According to Hisako, in addition to enabling the proteins analyses, the partnership with Unesp is the source of significant quantities of bee poison to be used in the serum production. The university maintains a bee farm for which biologist Osmar Malaspina, also a member of Ceis, takes responsibility. He places a glass plate covered by an electrified fence at the entrance of the hives. When the bees land, they receive a discharge, to which they react by stinging the glass. They do not actually lose their stings, but they leave a droplet of poison behind. With these droplets and the automatic method, Malaspina can get enough poison to produce the serum. Once approved, the product will probably be distributed to the entire public healthcare network. Palma says that this is a governmental undertaking, for it was financed by national research aid agencies – FAPESP, CNPq and Finep – and produced by Butantan Institute, which is under the State of São Paulo Health Bureau.
The Unesp researcher believes his first successful step is giving them the necessary energy to continue. The serum he developed works against Brazilian bees, but he has already received samples of bee poison from other places in the world to test whether it works against other subspecies of Apis mellifera, which can be found in 75% of the planet. If it does work, Palma already sees Brazil as the largest worldwide producer and exporter of serum against bee stings.
The team has not forgotten that bees are blamed for many wasp stings, whose poison is different and is not neutralized by the bee serum. With Malaspina’s aid, Palma selected the 12 wasp species responsible for most of the accidents. The Rio Claro team is currently dividing the wasp poison into its peptide and protein components and is trying to produce a serum that works against all wasp stings, which are as dangerous as bee stings.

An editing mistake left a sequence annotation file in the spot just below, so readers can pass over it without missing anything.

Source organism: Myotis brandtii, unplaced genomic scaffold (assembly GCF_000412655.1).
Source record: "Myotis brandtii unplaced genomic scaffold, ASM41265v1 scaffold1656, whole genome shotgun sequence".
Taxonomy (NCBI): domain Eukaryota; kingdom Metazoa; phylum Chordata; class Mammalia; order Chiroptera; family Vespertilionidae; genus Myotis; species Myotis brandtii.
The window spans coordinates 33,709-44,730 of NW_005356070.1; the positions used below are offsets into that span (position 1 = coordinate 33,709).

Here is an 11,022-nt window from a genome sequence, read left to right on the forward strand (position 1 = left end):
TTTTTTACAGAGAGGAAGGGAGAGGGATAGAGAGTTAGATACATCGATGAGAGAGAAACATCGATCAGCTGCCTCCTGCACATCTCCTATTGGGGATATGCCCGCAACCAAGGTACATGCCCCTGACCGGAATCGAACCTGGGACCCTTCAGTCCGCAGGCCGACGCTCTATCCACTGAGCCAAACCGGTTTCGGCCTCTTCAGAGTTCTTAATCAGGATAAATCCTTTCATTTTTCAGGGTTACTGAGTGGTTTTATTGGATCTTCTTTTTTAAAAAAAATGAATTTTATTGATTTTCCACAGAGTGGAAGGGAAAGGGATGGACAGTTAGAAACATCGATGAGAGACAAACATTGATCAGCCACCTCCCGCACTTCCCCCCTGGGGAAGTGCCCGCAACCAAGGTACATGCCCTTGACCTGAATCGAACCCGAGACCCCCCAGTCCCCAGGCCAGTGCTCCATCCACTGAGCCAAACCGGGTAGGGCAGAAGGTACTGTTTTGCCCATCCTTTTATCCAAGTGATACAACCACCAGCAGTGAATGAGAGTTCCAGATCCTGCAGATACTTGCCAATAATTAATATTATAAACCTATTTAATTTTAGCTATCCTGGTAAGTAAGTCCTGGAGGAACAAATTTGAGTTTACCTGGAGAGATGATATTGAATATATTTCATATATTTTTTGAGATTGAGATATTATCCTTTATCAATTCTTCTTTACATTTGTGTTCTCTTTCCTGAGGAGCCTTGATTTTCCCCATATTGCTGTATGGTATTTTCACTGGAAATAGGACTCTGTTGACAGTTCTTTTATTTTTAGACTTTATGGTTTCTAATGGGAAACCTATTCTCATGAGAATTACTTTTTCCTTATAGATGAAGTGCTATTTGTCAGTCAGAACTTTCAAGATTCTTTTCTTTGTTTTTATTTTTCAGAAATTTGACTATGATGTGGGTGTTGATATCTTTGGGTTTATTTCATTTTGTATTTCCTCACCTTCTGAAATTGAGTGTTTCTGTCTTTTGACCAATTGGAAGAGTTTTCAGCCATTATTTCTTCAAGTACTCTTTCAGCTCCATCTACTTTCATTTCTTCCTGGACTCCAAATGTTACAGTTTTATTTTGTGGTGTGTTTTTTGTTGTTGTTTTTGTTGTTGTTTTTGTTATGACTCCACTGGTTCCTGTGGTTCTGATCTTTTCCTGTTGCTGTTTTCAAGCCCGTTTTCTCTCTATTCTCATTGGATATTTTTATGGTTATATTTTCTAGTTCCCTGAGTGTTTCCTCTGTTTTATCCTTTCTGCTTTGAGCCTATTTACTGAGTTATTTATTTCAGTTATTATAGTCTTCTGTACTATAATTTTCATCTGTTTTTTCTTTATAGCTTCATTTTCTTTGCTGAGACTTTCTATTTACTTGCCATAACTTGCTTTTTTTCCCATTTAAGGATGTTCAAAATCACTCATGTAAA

Aside from being painful and toxic, the sting of one bee can bring on an allergic reaction capable of killing from one minute to the next. This happens because the immune system responds to the poison producing antibodies called immunoglobins E, and or IgEs. When IgEs fight long battles against the poison, they cause edema, itching and even anaphylaxis in some people, which keeps them from breathing and causes immediate fainting. The serum has no effect against this reaction.
|Bioprospection of the arthropod fauna in the State of São Paulo for the development of new drugs and selective pesticides|
|Mario Sergio Palma – Unesp|
|R$ 1,646,290.60 (FAPESP)|
R$ 1,530,000 (CNPq and Finep)
In order to fight an allergic process, its precise cause must be identified. Since in most cases one cannot demand strict scientific observations from the person suffering the attack, the Health Centers need tests to identify the allergen in the patient’s blood. There are tests to detect allergens from certain North American and European wasps, but they are not the same species as found in Brazil. Moreover, the 51 species alone found on the Rio Claro campus are greater than the European and North American biodiversity together. There are approximately 500 species in Brazil but only some 20 in the United States, and another 20 in Europe.
The team lead by Palma intends to develop tests to recognize at least the species that causes the largest number of accidents in Brazil, and to develop training programs to recognize and treat allergies to insect poison. “Most people who are currently trained to do so trained with us,” says immunologist and allergist Fábio Castro, who is willing to train more professionals throughout Brazil. Castro and Palma have already started to expand their frontiers: they set up Genar, the New Regional Allergens Study Group, which intends to systematize a network of researchers and professionals in the health area to investigate and treat rare allergies, such as allergies to regional foods, about which little is known.
The project’s success is an example of how scientific technology – in this case, the technology that enables the assessment of proteins and peptides – provides for surprising results when associated with knowledge of nature. “The animal toxins are true sources of inspiration,” says Palma, who relies on spider and insect behavior and on the function of chemical substances in nature to understand how they act and how can they be used.